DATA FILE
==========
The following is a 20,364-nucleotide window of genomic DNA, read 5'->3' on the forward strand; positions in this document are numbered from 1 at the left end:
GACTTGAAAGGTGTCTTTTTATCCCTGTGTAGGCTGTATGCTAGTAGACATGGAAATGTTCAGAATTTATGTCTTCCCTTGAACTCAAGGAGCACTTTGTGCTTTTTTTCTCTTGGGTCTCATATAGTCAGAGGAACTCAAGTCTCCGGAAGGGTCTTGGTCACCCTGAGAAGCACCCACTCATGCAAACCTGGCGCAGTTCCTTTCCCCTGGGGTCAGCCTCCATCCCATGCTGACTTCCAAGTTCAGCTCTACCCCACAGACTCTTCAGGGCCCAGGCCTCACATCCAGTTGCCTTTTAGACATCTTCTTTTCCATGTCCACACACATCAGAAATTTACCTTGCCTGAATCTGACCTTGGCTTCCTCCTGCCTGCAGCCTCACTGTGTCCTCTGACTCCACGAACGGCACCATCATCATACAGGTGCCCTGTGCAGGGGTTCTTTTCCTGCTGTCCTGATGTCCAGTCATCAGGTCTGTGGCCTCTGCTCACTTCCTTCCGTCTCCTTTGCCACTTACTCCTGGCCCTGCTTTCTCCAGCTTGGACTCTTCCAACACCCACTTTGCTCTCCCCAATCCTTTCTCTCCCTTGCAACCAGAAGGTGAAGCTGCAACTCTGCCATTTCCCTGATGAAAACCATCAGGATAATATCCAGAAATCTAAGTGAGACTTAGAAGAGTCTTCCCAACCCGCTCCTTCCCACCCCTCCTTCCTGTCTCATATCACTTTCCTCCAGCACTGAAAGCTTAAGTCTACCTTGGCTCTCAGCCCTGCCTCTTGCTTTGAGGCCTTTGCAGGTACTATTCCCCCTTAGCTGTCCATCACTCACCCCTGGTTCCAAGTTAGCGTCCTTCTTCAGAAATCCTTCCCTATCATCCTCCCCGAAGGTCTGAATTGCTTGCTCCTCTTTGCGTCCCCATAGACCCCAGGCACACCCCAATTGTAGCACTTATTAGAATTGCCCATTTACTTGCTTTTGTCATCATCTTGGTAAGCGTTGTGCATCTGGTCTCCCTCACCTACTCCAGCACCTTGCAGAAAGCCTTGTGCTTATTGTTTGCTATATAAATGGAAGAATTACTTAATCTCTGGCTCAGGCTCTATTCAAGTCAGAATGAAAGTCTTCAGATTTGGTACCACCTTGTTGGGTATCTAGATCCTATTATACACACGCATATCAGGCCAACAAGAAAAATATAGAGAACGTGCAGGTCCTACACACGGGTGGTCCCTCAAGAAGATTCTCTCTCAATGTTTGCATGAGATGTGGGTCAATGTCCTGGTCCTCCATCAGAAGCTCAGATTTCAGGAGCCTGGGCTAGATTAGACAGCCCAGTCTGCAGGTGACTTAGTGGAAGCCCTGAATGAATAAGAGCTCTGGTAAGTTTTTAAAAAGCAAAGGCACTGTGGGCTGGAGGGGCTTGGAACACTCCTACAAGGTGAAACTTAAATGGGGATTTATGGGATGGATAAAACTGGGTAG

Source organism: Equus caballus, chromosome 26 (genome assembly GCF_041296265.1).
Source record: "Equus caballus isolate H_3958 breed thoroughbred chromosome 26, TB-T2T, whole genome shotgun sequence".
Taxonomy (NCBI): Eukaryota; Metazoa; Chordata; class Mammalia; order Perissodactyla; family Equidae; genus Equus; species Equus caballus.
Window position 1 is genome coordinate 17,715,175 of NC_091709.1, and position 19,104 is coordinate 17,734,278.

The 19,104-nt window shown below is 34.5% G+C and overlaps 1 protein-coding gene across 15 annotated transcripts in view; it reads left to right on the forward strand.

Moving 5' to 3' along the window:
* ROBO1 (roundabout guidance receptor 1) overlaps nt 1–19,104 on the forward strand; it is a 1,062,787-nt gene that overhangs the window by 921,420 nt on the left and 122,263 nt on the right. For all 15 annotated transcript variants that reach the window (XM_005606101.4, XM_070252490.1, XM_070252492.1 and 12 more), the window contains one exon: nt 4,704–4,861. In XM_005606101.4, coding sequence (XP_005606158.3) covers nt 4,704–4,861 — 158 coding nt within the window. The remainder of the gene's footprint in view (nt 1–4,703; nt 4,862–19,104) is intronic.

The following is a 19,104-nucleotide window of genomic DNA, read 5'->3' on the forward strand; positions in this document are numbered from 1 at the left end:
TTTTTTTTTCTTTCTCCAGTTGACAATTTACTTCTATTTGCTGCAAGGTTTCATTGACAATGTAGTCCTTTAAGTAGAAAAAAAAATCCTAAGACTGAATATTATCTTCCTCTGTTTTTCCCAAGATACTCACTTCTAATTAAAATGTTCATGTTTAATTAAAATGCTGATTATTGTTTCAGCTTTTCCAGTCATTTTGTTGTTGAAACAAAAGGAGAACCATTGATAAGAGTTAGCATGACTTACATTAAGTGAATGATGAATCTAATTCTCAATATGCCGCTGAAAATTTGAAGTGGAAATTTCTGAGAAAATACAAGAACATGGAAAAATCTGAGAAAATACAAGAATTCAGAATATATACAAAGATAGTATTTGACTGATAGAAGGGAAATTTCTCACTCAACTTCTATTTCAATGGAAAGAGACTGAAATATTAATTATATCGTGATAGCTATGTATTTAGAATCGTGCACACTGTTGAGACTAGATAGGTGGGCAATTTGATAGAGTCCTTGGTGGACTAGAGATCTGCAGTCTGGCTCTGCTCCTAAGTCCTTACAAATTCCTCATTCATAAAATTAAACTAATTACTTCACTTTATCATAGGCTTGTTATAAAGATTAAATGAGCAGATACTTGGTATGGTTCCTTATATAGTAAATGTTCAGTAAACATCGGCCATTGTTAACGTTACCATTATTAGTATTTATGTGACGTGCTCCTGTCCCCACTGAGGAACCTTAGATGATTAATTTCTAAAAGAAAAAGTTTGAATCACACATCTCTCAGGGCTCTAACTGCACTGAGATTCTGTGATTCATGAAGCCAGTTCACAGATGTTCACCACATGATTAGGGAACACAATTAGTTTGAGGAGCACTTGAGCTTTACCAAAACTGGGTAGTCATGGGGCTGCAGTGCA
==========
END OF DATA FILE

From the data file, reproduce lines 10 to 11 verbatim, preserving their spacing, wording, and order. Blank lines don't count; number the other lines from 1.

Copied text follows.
The following is a 19,104-nucleotide window of genomic DNA, read 5'->3' on the forward strand; positions in this document are numbered from 1 at the left end:
TTTTTTTTTCTTTCTCCAGTTGACAATTTACTTCTATTTGCTGCAAGGTTTCATTGACAATGTAGTCCTTTAAGTAGAAAAAAAAATCCTAAGACTGAATATTATCTTCCTCTGTTTTTCCCAAGATACTCACTTCTAATTAAAATGTTCATGTTTAATTAAAATGCTGATTATTGTTTCAGCTTTTCCAGTCATTTTGTTGTTGAAACAAAAGGAGAACCATTGATAAGAGTTAGCATGACTTACATTAAGTGAATGATGAATCTAATTCTCAATATGCCGCTGAAAATTTGAAGTGGAAATTTCTGAGAAAATACAAGAACATGGAAAAATCTGAGAAAATACAAGAATTCAGAATATATACAAAGATAGTATTTGACTGATAGAAGGGAAATTTCTCACTCAACTTCTATTTCAATGGAAAGAGACTGAAATATTAATTATATCGTGATAGCTATGTATTTAGAATCGTGCACACTGTTGAGACTAGATAGGTGGGCAATTTGATAGAGTCCTTGGTGGACTAGAGATCTGCAGTCTGGCTCTGCTCCTAAGTCCTTACAAATTCCTCATTCATAAAATTAAACTAATTACTTCACTTTATCATAGGCTTGTTATAAAGATTAAATGAGCAGATACTTGGTATGGTTCCTTATATAGTAAATGTTCAGTAAACATCGGCCATTGTTAACGTTACCATTATTAGTATTTATGTGACGTGCTCCTGTCCCCACTGAGGAACCTTAGATGATTAATTTCTAAAAGAAAAAGTTTGAATCACACATCTCTCAGGGCTCTAACTGCACTGAGATTCTGTGATTCATGAAGCCAGTTCACAGATGTTCACCACATGATTAGGGAACACAATTAGTTTGAGGAGCACTTGAGCTTTACCAAAACTGGGTAGTCATGGGGCTGCAGTGCA